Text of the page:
Talk about irony! No sooner had the city's budget season concluded, with retrenchments in police, fire, and sanitation services built in, than a tragedy occurs downtown involving the death of a police officer whose career facts evince nothing but dedication and service. On one night, Officer Timothy Warren, assigned to the downtown beat and concerned about the unusually intense heat, is passing out bottled water to homeless people, pedestrians, and fellow officers.
On the next night, he is standing his normal vigil when shots are heard in the nearby DoubleTree Hotel, and he rushes to the scene, becoming the second casualty of a gunman involved in a domestic dispute turned violent.
This is reality, not fiction, but no dramatist could have concocted a more telling commentary on the perils that are always, figuratively and literally, just around the corner from our first responders, nor on the extent to which they serve as a buffer between the rest of us and serious harm. We are not citing this tragic incident in order to revisit the recent arguments, pro and con, for the aforesaid retrenchments.
Officer Warren, like so many of his compatriots, was an everyday hero, not just somebody who rose to an occasion on this one fatal evening, and he merited an honored place in the minds and hearts of his fellow citizens even before the circumstances which took his life called him to our attention.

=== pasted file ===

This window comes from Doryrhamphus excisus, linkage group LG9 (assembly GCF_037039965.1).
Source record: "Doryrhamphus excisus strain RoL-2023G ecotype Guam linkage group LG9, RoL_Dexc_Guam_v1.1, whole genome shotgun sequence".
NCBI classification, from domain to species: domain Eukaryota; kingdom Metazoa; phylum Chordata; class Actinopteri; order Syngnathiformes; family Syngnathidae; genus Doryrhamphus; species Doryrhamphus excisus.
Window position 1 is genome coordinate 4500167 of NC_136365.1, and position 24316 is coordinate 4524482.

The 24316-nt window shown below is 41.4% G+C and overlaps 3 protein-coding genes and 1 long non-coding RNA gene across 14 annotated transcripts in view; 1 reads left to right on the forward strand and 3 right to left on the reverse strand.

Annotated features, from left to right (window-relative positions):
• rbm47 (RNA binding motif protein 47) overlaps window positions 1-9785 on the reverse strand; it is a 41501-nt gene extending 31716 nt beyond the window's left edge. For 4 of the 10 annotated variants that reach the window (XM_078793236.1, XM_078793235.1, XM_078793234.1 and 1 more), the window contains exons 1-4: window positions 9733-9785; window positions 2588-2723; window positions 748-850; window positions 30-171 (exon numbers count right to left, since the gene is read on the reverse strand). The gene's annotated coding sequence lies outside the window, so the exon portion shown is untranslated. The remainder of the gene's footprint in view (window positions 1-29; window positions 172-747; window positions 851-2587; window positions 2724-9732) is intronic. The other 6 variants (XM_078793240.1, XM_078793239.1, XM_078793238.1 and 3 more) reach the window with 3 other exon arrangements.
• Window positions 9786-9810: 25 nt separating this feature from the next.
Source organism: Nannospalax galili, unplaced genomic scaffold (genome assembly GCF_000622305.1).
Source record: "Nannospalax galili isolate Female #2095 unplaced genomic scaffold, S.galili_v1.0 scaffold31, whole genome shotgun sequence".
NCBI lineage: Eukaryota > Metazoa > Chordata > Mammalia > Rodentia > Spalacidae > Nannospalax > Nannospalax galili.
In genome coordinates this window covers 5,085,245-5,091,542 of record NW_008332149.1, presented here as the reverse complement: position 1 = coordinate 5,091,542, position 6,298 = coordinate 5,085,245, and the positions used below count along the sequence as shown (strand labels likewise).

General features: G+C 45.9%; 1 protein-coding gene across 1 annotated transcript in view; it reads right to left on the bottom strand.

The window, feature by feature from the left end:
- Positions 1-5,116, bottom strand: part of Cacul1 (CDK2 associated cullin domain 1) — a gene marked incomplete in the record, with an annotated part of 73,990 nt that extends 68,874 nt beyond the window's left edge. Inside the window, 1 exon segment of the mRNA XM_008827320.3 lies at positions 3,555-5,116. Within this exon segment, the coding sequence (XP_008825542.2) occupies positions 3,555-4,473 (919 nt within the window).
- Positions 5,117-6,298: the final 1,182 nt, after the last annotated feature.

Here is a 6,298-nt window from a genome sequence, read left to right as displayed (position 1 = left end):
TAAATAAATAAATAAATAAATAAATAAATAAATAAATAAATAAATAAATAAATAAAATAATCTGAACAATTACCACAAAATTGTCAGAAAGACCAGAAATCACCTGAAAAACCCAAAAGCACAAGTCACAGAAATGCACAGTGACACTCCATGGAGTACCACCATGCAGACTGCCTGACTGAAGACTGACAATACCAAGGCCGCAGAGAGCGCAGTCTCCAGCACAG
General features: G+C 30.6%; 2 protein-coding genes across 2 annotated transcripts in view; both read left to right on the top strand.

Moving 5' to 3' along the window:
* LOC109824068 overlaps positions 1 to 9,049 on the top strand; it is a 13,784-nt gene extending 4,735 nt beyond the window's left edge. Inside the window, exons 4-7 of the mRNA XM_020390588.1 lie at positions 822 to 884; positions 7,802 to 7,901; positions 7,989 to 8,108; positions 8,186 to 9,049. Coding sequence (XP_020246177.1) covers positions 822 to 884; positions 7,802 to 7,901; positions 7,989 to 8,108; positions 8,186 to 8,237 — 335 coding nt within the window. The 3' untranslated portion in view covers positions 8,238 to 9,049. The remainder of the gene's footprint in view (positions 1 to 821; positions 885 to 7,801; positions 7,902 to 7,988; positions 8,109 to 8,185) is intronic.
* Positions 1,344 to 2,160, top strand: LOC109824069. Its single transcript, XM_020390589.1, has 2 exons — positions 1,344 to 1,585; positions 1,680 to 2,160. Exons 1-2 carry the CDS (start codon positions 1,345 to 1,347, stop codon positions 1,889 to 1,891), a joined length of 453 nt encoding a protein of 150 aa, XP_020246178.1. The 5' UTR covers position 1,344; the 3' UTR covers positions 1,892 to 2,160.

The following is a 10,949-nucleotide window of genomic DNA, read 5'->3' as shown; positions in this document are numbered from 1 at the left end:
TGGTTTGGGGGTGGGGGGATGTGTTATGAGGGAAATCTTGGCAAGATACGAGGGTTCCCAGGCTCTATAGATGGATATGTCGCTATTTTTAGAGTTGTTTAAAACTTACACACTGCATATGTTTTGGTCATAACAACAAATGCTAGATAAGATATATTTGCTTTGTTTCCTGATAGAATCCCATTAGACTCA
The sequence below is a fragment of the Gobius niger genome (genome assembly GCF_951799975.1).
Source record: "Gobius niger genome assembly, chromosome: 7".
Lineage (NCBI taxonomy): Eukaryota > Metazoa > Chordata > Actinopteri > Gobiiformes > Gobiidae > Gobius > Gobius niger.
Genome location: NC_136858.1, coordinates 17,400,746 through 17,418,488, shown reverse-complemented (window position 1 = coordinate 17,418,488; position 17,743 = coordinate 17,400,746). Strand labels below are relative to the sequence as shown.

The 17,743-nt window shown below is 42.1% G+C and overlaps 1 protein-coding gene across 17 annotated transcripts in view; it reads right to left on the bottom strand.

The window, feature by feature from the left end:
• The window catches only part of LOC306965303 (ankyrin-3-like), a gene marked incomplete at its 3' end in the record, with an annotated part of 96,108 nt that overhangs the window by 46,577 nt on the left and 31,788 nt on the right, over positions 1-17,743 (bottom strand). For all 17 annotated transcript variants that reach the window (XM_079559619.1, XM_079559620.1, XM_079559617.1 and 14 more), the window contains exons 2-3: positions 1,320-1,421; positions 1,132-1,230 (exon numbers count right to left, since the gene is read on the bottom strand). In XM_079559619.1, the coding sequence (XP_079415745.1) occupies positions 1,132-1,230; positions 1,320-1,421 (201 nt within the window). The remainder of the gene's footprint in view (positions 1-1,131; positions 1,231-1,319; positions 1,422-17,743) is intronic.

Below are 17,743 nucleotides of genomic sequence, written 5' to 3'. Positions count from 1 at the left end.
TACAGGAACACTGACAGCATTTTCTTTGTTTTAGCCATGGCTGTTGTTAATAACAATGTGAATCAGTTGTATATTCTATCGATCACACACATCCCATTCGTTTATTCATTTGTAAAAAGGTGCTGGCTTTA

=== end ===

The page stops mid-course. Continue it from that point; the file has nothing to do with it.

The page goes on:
Let us not think of him as a martyr or as a symbol but as the true public servant that he was and mourn his absence from our ranks and from the circle of his immediate family, to whom we extend sincerest condolences.
Book It, Danno!
Those of us who were raised on books, magazines, newspapers, and other printed materials have reason to lament some of the characteristics of our transitional age, in which digital communication is clearly on its way to becoming dominant in our daily lives. Not to misunderstand: We, too, have embraced some or all of the new commonplaces — Facebook, Twitter, emails, e-Storage, online publishing, iPhones et al., and the Internet in general. And we eagerly anticipate all the new high-tech developments, which come these days with astonishing real-time speed.
But we still hanker for words on paper. We, after all, are in the business. And we think that books and the other forms of print will endure. Note that this current installment of the Flyer is our latest in a long-established series of literary issues. We look forward to doing these issues as much as our readers crave getting their hands on them. And, much as we enjoy being able to call up everything from ball scores to game videos to, er, bestselling books on our smartphones, we still can't think of anything that smacks more of community than a good, well-visited bookstore.
Speaking of which, we rejoiced at the recent report from Leonard Gill, our literary editor, that the tradition will continue at the Laurelwood Shopping Center, where, thanks both to popular demand and to the initiative of a conscientious owner, the former Davis-Kidd facility will live on as the Booksellers at Laurelwood.